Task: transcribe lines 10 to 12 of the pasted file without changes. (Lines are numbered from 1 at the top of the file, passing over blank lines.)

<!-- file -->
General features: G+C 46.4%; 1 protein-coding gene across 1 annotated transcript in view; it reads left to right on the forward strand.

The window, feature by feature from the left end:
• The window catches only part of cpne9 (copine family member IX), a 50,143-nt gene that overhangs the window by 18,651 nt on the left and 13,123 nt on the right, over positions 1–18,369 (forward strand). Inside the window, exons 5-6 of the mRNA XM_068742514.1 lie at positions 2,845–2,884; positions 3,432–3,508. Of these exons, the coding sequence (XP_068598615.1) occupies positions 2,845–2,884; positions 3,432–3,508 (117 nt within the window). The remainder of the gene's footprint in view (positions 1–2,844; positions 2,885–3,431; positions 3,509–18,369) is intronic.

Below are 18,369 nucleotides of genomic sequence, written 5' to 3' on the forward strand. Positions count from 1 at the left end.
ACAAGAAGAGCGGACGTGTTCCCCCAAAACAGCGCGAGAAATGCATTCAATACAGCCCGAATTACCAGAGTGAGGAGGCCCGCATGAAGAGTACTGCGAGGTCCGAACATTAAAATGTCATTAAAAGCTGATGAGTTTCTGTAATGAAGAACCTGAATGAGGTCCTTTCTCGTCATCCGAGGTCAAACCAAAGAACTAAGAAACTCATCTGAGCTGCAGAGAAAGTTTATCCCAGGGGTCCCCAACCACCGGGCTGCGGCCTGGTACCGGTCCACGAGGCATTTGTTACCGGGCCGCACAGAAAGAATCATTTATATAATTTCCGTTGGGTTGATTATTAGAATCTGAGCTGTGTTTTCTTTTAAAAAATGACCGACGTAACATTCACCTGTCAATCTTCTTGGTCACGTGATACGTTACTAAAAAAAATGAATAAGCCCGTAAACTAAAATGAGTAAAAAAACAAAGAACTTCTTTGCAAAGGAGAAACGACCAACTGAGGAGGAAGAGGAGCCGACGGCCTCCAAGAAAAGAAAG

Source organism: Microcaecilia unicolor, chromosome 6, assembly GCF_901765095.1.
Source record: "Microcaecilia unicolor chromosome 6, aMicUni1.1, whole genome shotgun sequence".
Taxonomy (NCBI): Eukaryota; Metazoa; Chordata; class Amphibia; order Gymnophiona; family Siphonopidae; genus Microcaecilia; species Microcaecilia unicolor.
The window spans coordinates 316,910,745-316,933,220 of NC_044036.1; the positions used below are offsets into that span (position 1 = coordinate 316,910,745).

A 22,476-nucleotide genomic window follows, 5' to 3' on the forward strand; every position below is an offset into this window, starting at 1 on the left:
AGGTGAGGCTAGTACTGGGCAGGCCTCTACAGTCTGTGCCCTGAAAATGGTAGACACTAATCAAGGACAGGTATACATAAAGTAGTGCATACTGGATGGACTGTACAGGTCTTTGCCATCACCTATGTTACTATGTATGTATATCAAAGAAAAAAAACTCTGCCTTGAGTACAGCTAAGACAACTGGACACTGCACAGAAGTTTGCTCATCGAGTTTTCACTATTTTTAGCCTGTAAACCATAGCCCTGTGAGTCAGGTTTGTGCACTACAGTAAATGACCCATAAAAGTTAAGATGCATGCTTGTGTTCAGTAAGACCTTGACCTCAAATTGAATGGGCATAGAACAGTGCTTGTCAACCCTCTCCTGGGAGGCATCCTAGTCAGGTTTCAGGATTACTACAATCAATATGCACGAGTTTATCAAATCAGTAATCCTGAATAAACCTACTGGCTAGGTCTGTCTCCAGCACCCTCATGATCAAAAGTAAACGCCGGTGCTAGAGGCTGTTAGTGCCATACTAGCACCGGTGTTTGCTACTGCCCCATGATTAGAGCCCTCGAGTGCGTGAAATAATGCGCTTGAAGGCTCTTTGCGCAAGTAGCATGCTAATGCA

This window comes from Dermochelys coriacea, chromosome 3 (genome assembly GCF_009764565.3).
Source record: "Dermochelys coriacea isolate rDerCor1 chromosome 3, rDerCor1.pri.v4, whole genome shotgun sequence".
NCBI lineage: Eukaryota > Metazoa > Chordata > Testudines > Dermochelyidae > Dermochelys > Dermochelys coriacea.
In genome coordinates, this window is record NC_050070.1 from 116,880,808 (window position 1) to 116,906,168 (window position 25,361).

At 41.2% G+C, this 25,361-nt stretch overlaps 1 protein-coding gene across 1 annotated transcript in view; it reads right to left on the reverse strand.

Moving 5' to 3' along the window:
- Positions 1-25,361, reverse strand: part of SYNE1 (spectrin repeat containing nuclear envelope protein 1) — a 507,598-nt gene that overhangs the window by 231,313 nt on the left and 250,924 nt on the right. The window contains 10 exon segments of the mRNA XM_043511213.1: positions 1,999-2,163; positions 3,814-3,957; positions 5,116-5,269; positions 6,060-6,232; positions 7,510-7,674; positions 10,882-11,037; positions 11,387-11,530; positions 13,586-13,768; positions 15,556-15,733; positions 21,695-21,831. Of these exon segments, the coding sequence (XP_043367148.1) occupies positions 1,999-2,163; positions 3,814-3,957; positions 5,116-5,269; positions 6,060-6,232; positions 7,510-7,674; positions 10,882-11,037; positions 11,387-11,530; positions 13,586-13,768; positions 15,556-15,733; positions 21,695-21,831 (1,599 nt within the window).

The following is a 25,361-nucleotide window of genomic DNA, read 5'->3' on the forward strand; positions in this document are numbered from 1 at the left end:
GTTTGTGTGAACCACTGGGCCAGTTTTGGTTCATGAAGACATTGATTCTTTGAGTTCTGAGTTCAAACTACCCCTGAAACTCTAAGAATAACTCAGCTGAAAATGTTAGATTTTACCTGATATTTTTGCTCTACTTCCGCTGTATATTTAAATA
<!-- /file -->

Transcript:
A 22,476-nucleotide genomic window follows, 5' to 3' on the forward strand; every position below is an offset into this window, starting at 1 on the left:
AGGTGAGGCTAGTACTGGGCAGGCCTCTACAGTCTGTGCCCTGAAAATGGTAGACACTAATCAAGGACAGGTATACATAAAGTAGTGCATACTGGATGGACTGTACAGGTCTTTGCCATCACCTATGTTACTATGTATGTATATCAAAGAAAAAAAACTCTGCCTTGAGTACAGCTAAGACAACTGGACACTGCACAGAAGTTTGCTCATCGAGTTTTCACTATTTTTAGCCTGTAAACCATAGCCCTGTGAGTCAGGTTTGTGCACTACAGTAAATGACCCATAAAAGTTAAGATGCATGCTTGTGTTCAGTAAGACCTTGACCTCAAATTGAATGGGCATAGAACAGTGCTTGTCAACCCTCTCCTGGGAGGCATCCTAGTCAGGTTTCAGGATTACTACAATCAATATGCACGAGTTTATCAAATCAGTAATCCTGAATAAACCTACTGGCTAGGTCTGTCTCCAGCACCCTCATGATCAAAAGTAAACGCCGGTGCTAGAGGCTGTTAGTGCCATACTAGCACCGGTGTTTGCTACTGCCCCATGATTAGAGCCCTCGAGTGCGTGAAATAATGCGCTTGAAGGCTCTTTGCGCAAGTAGCATGCTAATGCA

This window comes from Dermochelys coriacea, chromosome 3 (genome assembly GCF_009764565.3).